Register Forgot login?

© 2002-2014
Encyclopaedia Metallum

Best viewed
without Internet Explorer,
in 1280 x 960 resolution
or higher.

Another Excellent High-Quality Effort - 90%

corviderrant, December 15th, 2007

Since the release of the "The Fourth Legacy" and Roy Khan's jumping on board, Kamelot have slowly and steadily carved a niche of their own in the overcrowded power metal scene. With a steady lineup to aid and abet this process, the resuilts are in and it looks like they've done a great job at establishing a sound of their own. A hard thing to do in those circles, but Kamelot are not a band to settle for doing anything halfway, I've always found. "Ghost Opera" is no exception to this rule, I am pleased to say.

Khan as always runs the show with his signature smooth and pleasing vocals, his rich tenor a very nice contrast to the squealing approach favored by many vocalists in this genre. He doesn't go for the air raid siren style; rather, he lays down the lyrics in a carefully considered manner, often sounding as though he's caressing and savoring the words as they come out. Cases in point being the chorus of the title track and the verses of "The Human Stain", as well as the verses of "Love You To Death", he unfolds them lovingly as he goes along. He is in no rush and it shows in his deliberate yet passionate delivery.

The rest of the band matches him in delivery and skill, too. Casey Grillo is as always spot on the drumming realm at any tempo, and I can even detect a decided Led Zeppelin vibe in the music at times in no small part due to his precise yet grooving work. Even when in full on double kick mode, he is right there and moving right along, a la Nevermore's Van Williams. Thom Youngblood is his usual tasteful self on the guitar front, crafting meticulous riffs and melodies as well as brief and piquant solos. Much of the Zeppelin vibe comes from his writing, it seems like, with the sweeping epic feel that they were known for at their best, and he catches some of the mojo without submitting to the usual "big bluesy riffs/booming drums" approach that most folks claiming Zeppelin influence ape and never go beyond. Glenn Barry is his usual solid, stolid self on the bass front, how very John Paul Jones in his tight approach that even allows for a little bit more stepping out for him. And he does play a bit more than usual on this album, not too much but noticeably enough.

The album starts with an eerie violin intro backed by understated keyboards, an intro that is just a minute long and leads right into "Rule the World", with its syncopated riff and devastatingly funky drumming that makes my head start bobbing immediately. This is what I mean by Zeppelin vibe, the feel of how even though a song is all kinds of loud and heavy, it still has a swing to it, The title track is a furious double bass fueled charge that shows Kamelot can still step on the gas with the bets of them, alternating with slow verses and a full-on chorus featuring haunting female vocals.

Speaking of which, Epica's Simone Simons lends her beautiful voice to the chorus of "Blucher", one of my favorite songs on here. Khan's use of robotic sounding vocal effects is odd at first, and his yearning vocal on the chorus makes up for that oddness. Another woman, Amanda Sommerville, contributes some really sweet vocal work on several other tunes, too, and she is every bit as good as Simone is. "The Human Stain" is a haunting little number with lyrics concerning mortality and death, that states “No-one really wants to die to save the world,” and conveys a feeling of dreary sadness throughout. “Anthem” is a heartfelt tune about the beauty of life, in contrast, a reflection of how life is lent meaning when a child enters it and how you have to provide for them, teach them and nurture them and how it can leave one feeling hopelessly inadequate to the task as well as hopelessly in love with that new life. Sappy, you say? So what? It’s a great song delivered with conviction and meaning and I will forgive Khan for going the usual route of writing a song for his newborn son due to this song being so wonderful. Who says metal has to be depressing and serious all the time anyway?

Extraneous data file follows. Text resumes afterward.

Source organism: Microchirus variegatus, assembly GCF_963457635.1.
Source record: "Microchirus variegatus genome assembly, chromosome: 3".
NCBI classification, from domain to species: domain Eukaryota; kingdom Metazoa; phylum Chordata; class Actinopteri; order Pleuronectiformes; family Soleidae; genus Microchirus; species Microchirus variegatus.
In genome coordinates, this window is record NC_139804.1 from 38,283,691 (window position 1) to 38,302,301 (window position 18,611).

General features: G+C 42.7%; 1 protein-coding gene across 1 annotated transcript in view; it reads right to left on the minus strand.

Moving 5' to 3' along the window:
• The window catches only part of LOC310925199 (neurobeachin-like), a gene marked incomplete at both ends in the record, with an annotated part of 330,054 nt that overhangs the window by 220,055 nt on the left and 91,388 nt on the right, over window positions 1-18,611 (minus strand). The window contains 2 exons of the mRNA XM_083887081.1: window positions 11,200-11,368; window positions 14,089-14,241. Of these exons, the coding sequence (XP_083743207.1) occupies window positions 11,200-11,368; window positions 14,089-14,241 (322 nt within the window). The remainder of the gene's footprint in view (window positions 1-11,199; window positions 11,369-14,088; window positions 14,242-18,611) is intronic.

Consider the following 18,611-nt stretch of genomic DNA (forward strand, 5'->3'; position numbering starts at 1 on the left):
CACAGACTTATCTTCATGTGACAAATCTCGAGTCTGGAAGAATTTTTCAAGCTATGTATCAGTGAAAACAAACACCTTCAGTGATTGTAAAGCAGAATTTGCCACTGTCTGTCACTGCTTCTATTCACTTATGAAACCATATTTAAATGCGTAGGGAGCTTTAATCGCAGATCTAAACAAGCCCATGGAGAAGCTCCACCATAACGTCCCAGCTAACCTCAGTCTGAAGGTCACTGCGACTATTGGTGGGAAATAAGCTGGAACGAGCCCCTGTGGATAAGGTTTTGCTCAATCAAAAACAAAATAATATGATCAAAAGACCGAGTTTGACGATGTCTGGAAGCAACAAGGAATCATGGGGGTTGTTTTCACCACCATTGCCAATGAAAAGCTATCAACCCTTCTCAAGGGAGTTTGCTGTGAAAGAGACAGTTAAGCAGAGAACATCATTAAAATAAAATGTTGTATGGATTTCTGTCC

The overall feel of the album is decidedly different for Kamelot, more stern and serious as opposed to upbeat, and they seem to have settled into this new direction well. In finding their own sound and style, they’ve largely abandoned the more traditional power metal trappings of their past and have forged a new sound with an appropriately grittier, less polished production to go along with it. It is still a clean sound, but slightly dirtier and deeper-sounding, not as clinically-produced as past efforts have been. Their tuning down to D is enhanced by this warmer, darker guitar tone and the bass benefits from a dirtier tone than has been the case in the past. Glenn’s earthy growl fills out the low end perfectly, especially on the verses of “Ghost Opera” where the guitar lays out and the intro of “The Human Stain” where the guitar parts are sparse and more in the background. The drums especially sound good, thundering away without triggers to lend that artificial edge expected of modern metal albums these days. The keyboards are unobtrusive and as such they lend a welcome blanket of ambience filling in the gaps between guitar and bass as opposed to dominating them a la Dimmu Borgir.

In short, this is yet another excellent masterwork of modern metal that proves the form still has plenty of life left it in it and still has ample room for creativity and ideas as opposed to angst and caveman mono-rhythm. Kamelot weigh in with their usual bouquet of taste and style coupled with melody and impeccable musicianship that avoids wanking in favor of strong writing, and intelligent, evocative lyrics. And as always it is worth serious listening and consideration to end up in my Top 10 CDs of the year as 2007 draws to a close.